Djenné, Mali

Porter T.

Location

Djenné is a town located in Mali in sub-Saharan Africa. It's situated in the floodlands of the Niger and Bani rivers. Timbuktu is about 220 miles northeast.
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History of Djenné

Djenné was founded by merchants as a meeting place for traders in around 800 AD. In 1468, it was captured by Sonni Ali and became Mali's most important trading center of the 1500's. Djenné thrived because it had a river connection with Timbuktu and nearby gold and salt mines. From 1591-1780 it was controlled by Moroccan kings and the market expanded, with items from North and Central Africa. In 1834, Amadou Lobbo conquered Djenné during the Tukulor War and demanded that the original mosque be destroyed because he thought it was "too lavish". Then, in 1893, it was taken over by the French. Today, the only remaining pieces of the original mosque are the graves of fallen leaders.
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Description of the Great Mosque

The Great Mosque of Djenné is a place for Islamic and Muslim students and pilgrims, built on a plinth to keep it away from the floods. It's made of sun-dried mud bricks with mud plaster and mud mortar. The mud acts as an insulator from the sun. The outside gets hot during the day and cool at night while the inside stays nice and cool all the time. The wall thickness depends on how high the wall is, and they range from 16 inches to 24 inches thick. The Prayer Hall has 90 wooden pillars holding up the ceiling and can hold up to 3,000 people. The Mosque has 3 massive towers and on top are ostrich eggs to symbolize fertility and purity.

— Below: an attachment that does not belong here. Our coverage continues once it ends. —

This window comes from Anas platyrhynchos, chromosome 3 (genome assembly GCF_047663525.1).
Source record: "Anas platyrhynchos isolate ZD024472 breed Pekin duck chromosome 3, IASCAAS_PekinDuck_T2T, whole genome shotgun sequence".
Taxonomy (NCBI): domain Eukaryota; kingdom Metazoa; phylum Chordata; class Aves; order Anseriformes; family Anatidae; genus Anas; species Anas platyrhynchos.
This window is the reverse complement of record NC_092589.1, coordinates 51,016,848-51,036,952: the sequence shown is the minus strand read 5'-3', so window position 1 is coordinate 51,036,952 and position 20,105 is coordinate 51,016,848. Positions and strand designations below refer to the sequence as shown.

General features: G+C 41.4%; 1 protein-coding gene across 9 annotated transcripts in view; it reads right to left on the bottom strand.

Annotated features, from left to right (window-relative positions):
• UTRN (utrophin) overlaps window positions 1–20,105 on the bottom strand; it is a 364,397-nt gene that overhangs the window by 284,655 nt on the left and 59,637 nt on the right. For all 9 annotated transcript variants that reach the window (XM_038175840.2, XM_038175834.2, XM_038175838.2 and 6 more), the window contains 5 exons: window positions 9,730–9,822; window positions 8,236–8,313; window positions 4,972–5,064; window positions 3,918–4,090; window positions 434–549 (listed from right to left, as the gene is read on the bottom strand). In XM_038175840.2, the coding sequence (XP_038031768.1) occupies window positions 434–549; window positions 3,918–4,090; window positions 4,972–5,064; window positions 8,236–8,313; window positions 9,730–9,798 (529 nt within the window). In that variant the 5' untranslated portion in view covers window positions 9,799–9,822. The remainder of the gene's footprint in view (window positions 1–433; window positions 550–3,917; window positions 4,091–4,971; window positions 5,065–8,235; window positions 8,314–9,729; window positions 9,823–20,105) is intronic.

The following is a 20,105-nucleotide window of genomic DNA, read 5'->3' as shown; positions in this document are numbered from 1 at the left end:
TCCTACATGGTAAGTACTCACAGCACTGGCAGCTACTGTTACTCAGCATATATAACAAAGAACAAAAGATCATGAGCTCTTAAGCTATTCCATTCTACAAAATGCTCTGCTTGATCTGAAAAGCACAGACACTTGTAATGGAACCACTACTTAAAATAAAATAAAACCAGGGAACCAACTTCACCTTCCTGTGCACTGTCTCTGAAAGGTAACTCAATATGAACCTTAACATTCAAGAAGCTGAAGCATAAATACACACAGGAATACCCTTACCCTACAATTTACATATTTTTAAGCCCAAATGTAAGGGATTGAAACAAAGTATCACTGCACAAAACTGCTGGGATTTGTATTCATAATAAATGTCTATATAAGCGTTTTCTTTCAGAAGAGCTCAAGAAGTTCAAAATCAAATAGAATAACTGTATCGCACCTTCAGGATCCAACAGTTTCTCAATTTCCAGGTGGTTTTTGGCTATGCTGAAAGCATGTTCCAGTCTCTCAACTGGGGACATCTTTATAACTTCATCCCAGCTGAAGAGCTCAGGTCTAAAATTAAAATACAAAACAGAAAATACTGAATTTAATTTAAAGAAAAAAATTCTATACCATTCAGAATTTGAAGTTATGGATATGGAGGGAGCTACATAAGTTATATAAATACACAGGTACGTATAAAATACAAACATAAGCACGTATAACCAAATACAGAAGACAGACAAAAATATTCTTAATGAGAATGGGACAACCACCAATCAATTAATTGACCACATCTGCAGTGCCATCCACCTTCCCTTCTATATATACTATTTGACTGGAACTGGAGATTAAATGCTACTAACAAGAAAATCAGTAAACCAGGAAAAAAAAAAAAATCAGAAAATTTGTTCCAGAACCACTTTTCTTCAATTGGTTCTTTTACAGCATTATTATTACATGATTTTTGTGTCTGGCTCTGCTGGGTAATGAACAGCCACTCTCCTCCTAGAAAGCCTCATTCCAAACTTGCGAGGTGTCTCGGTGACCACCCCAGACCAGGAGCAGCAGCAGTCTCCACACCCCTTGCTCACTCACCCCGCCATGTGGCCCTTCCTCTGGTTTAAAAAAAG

What has been found in the mosque?

Excavations led in 1977, '81, '96, and '97 revealed many interesting remnants of early life in Djenné from as early as 200 BCE. People found items like funerary jars, pottery, millstones, grinders, shards of metal scoria, statuettes, Djenné ferey, and finally, ancient Islamic burial grounds.

Interesting Facts

The Great Mosque is the largest mud building in the world and is one of the most important pieces of Sudano-Suhelian architecture. It's a UNESCO World Heritage site, and is under temporary but constant construction since it requires annual restoration. One of Djenné's biggest town traditions is the yearly reparation of the Mosque, because they always have to add a little more mud in order to keep the walls intact. In 1996, Vogue magazine did an illegal shoot of the Mosque's interior, and now foreign visitors are banned from the inside.

Traveling to Djenné

Thinking about traveling to Djenné or the Mosque? You have to go at the right times for maximum fun. The best time to go is around August and September, because that's the end of the rain season, and Djenné turns into an island during the rain. There are some super cool places to stay, like the Hotel Tapama or Auberge le Maafir. There's Le Campement de Djenné and Chez Baba as well. Tour costs vary depending on program and amount of people. The Mali Timbuktu Tour from Journey's International is a 13 day tour that costs about $2650. You could go through World Heritage Tours as well, which is also a 13 day tour and costs $1995 per person. That tour covers three of the World Heritage Sites of Mali. The entire trip will cost you roughly $4,000.

Works Cited

Works Cited

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